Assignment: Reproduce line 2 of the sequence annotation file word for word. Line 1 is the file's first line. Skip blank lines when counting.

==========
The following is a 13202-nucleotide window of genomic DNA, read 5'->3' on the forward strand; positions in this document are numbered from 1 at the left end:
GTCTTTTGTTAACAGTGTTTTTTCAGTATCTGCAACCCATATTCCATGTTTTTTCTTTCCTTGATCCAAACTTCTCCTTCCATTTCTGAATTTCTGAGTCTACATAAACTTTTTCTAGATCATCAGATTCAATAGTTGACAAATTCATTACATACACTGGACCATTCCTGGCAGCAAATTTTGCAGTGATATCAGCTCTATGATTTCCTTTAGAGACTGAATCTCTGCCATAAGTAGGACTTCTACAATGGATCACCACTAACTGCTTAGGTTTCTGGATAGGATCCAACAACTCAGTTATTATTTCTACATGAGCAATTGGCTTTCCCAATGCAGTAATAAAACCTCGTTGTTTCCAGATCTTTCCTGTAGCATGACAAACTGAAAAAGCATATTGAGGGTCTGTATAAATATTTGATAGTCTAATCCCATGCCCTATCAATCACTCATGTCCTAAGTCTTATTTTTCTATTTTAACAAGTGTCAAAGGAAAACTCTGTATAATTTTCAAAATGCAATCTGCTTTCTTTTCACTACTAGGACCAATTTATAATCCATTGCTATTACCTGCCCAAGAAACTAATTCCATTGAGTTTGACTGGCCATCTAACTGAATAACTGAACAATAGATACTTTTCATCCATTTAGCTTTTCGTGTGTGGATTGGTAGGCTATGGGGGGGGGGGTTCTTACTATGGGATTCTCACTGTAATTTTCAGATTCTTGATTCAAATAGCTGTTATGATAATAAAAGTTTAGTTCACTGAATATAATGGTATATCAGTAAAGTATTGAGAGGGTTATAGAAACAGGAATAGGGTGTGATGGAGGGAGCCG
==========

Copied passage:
GTCTTTTGTTAACAGTGTTTTTTCAGTATCTGCAACCCATATTCCATGTTTTTTCTTTCCTTGATCCAAACTTCTCCTTCCATTTCTGAATTTCTGAGTCTACATAAACTTTTTCTAGATCATCAGATTCAATAGTTGACAAATTCATTACATACACTGGACCATTCCTGGCAGCAAATTTTGCAGTGATATCAGCTCTATGATTTCCTTTAGAGACTGAATCTCTGCCATAAGTAGGACTTCTACAATGGATCACCACTAACTGCTTAGGTTTCTGGATAGGATCCAACAACTCAGTTATTATTTCTACATGAGCAATTGGCTTTCCCAATGCAGTAATAAAACCTCGTTGTTTCCAGATCTTTCCTGTAGCATGACAAACTGAAAAAGCATATTGAGGGTCTGTATAAATATTTGATAGTCTAATCCCATGCCCTATCAATCACTCATGTCCTAAGTCTTATTTTTCTATTTTAACAAGTGTCAAAGGAAAACTCTGTATAATTTTCAAAATGCAATCTGCTTTCTTTTCACTACTAGGACCAATTTATAATCCATTGCTATTACCTGCCCAAGAAACTAATTCCATTGAGTTTGACTGGCCATCTAACTGAATAACTGAACAATAGATACTTTTCATCCATTTAGCTTTTCGTGTGTGGATTGGTAGGCTATGGGGGGGGGGGTTCTTACTATGGGATTCTCACTGTAATTTTCAGATTCTTGATTCAAATAGCTGTTATGATAATAAAAGTTTAGTTCACTGAATATAATGGTATATCAGTAAAGTATTGAGAGGGTTATAGAAACAGGAATAGGGTGTGATGGAGGGAGCCG